Newscasts

PNS Daily Newscast - November 15, 2018 


Lawyer Michael Avenatti arrested on a domestic violence charge. Also on the Thursday rundown: More testimony on Ohio's "anti-protest" bill; and we'll take you to the Dakotas to celebrate American Education Week.

Daily Newscasts

NM's Udall Pitches Constitutional Amendment to Limit Campaign Spending

PHOTO: The U.S. Senate Judiciary Committee met Tuesday to discuss New Mexico Sen. Tom Udall's proposed constitutional amendment, giving control of campaign spending to Congress and the states. Photo courtesy Sen. Udall's office.
PHOTO: The U.S. Senate Judiciary Committee met Tuesday to discuss New Mexico Sen. Tom Udall's proposed constitutional amendment, giving control of campaign spending to Congress and the states. Photo courtesy Sen. Udall's office.
June 4, 2014

SANTA FE, N.M. - The U.S. Senate Judiciary Committee met Tuesday to discuss a constitutional amendment proposed by Sen. Tom Udall, D-N.M., that would give control of political campaign spending to Congress and the states.

Udall spokeswoman Jennifer Talhelm said the goal of the amendment, Senate Joint Resolution 19, is to limit campaign donations again - after several U.S. Supreme Court rulings have nearly removed campaign spending limits.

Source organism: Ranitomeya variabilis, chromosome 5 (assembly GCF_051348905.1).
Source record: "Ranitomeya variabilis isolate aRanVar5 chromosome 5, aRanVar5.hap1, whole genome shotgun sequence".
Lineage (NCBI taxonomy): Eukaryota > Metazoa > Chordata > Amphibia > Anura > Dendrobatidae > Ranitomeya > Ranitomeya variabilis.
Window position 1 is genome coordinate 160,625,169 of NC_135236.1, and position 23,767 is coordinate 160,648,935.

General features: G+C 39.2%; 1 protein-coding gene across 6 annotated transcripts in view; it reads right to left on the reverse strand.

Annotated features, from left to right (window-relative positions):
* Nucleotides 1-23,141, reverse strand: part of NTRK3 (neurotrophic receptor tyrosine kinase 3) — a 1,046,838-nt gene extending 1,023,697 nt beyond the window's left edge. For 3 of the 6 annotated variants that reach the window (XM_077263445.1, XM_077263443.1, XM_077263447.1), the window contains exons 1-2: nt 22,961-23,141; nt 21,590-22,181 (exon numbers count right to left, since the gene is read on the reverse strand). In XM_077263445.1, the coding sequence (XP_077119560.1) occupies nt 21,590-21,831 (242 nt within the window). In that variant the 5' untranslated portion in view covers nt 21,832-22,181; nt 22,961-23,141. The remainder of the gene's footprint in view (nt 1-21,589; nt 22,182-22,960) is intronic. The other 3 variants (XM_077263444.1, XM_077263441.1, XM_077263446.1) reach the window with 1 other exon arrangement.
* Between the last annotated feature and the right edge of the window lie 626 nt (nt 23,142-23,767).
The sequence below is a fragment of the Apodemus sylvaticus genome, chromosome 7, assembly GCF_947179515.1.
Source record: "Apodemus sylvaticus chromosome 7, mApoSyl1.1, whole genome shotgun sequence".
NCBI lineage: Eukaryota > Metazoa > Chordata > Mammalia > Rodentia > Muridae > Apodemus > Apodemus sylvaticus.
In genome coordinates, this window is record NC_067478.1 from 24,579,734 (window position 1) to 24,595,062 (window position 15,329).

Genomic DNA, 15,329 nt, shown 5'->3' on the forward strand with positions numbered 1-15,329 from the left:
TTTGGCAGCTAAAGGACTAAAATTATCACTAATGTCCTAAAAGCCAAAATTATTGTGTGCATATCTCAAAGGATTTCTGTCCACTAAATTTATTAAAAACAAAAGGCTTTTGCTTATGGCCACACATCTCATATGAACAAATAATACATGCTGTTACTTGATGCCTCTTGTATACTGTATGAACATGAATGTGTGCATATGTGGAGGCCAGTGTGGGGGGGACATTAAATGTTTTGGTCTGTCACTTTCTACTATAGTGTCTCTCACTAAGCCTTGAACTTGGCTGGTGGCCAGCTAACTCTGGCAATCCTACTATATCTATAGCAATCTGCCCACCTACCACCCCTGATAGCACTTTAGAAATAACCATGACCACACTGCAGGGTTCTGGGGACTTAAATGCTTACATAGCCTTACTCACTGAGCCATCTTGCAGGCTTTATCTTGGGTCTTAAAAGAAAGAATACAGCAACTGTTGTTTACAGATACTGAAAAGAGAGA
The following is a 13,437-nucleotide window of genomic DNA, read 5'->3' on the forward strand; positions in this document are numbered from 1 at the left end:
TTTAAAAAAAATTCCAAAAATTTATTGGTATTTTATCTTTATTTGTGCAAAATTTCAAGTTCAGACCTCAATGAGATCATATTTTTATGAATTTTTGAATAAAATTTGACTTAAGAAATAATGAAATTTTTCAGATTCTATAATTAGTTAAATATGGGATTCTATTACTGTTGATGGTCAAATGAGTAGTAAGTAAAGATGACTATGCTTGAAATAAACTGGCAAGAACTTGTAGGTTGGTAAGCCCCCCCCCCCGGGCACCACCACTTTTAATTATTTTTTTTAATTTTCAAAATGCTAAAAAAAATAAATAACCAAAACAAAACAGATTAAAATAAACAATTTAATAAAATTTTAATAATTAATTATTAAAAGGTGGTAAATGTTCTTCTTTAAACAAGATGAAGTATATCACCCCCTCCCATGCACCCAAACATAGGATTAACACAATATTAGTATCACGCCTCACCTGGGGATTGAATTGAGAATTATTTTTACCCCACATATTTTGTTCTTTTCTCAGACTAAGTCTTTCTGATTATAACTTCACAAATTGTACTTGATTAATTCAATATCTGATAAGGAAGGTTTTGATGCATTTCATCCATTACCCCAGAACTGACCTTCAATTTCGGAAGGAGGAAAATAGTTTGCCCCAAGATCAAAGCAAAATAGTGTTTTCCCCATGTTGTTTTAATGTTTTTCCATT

"The McCutcheon decision allows one donor to give an unlimited number of candidates up to $3.6 million every two years," she said. "For a regular person working full time at minimum wage, they would have to work 239 years to make that kind of money."

Talhelm said Supreme Court rulings - in Buckley vs. Valeo in the 1970s, and the more recent Citizens United and McCutcheon cases - have determined that campaign spending is a form of speech or opinion, essentially making a person's campaign donations a First Amendment issue.

Political support for Udall's amendment seems to be growing, Talhelm said.

"Almost half of the Senate has supported it," she said. "States and local governments have passed resolutions urging campaign finance regulation."

However, Talhelm said passage of a constitutional amendment is difficult. It requires a two-thirds vote in Congress, and support from three-quarters, or 38, of the states.

The text of the resolution is online at scribd.com.

Troy Wilde, Public News Service - NM